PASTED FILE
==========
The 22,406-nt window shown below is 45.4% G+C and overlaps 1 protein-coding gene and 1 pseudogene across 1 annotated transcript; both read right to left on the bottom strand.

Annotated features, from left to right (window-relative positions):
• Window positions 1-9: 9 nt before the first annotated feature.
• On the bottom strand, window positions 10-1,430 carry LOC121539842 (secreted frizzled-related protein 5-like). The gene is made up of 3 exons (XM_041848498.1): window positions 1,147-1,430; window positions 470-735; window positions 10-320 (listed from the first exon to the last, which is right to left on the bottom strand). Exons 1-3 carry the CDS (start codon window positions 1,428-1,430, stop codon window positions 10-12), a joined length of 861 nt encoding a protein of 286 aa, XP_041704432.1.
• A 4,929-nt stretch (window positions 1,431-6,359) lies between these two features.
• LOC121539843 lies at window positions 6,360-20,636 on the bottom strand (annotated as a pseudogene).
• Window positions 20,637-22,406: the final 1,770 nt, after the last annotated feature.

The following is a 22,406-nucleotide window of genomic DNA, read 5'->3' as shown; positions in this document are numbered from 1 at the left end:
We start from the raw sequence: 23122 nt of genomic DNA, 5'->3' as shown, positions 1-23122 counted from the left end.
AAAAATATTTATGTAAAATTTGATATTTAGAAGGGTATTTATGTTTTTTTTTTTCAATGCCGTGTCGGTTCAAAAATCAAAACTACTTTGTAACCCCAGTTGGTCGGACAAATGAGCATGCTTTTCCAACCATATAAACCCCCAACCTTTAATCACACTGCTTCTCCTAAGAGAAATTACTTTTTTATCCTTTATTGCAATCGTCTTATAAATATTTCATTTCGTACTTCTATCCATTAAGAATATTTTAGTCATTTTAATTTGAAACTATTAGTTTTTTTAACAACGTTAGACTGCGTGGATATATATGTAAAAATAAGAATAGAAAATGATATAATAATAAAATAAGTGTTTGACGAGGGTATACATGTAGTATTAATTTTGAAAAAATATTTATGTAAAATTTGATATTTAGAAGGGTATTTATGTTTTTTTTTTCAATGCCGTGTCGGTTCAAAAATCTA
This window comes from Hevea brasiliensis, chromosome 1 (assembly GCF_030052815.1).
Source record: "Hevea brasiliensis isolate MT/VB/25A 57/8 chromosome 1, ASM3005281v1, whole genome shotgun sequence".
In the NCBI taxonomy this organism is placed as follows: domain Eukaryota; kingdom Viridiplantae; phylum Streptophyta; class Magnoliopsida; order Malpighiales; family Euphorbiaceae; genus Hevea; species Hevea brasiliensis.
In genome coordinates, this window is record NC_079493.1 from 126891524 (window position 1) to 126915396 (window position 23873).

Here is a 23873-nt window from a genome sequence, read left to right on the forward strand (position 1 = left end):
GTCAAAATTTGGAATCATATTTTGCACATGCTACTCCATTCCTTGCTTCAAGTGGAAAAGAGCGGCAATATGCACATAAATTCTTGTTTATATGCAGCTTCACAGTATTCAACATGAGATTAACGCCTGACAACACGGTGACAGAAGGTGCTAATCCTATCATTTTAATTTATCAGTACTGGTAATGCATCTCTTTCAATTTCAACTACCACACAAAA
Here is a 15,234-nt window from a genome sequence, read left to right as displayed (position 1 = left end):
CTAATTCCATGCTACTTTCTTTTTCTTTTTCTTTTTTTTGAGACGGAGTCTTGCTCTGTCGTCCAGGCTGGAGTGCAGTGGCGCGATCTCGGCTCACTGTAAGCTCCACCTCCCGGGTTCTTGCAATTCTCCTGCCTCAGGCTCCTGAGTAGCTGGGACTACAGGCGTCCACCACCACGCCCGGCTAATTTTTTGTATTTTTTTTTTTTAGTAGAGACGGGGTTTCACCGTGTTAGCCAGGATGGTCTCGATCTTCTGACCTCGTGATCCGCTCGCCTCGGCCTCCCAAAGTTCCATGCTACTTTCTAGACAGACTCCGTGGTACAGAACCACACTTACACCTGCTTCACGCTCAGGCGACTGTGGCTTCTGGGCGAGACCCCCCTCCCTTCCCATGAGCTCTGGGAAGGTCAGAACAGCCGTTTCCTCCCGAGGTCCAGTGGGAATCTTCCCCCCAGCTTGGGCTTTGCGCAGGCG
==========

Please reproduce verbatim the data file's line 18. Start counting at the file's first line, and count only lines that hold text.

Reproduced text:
CTAATTCCATGCTACTTTCTTTTTCTTTTTCTTTTTTTTGAGACGGAGTCTTGCTCTGTCGTCCAGGCTGGAGTGCAGTGGCGCGATCTCGGCTCACTGTAAGCTCCACCTCCCGGGTTCTTGCAATTCTCCTGCCTCAGGCTCCTGAGTAGCTGGGACTACAGGCGTCCACCACCACGCCCGGCTAATTTTTTGTATTTTTTTTTTTTAGTAGAGACGGGGTTTCACCGTGTTAGCCAGGATGGTCTCGATCTTCTGACCTCGTGATCCGCTCGCCTCGGCCTCCCAAAGTTCCATGCTACTTTCTAGACAGACTCCGTGGTACAGAACCACACTTACACCTGCTTCACGCTCAGGCGACTGTGGCTTCTGGGCGAGACCCCCCTCCCTTCCCATGAGCTCTGGGAAGGTCAGAACAGCCGTTTCCTCCCGAGGTCCAGTGGGAATCTTCCCCCCAGCTTGGGCTTTGCGCAGGCG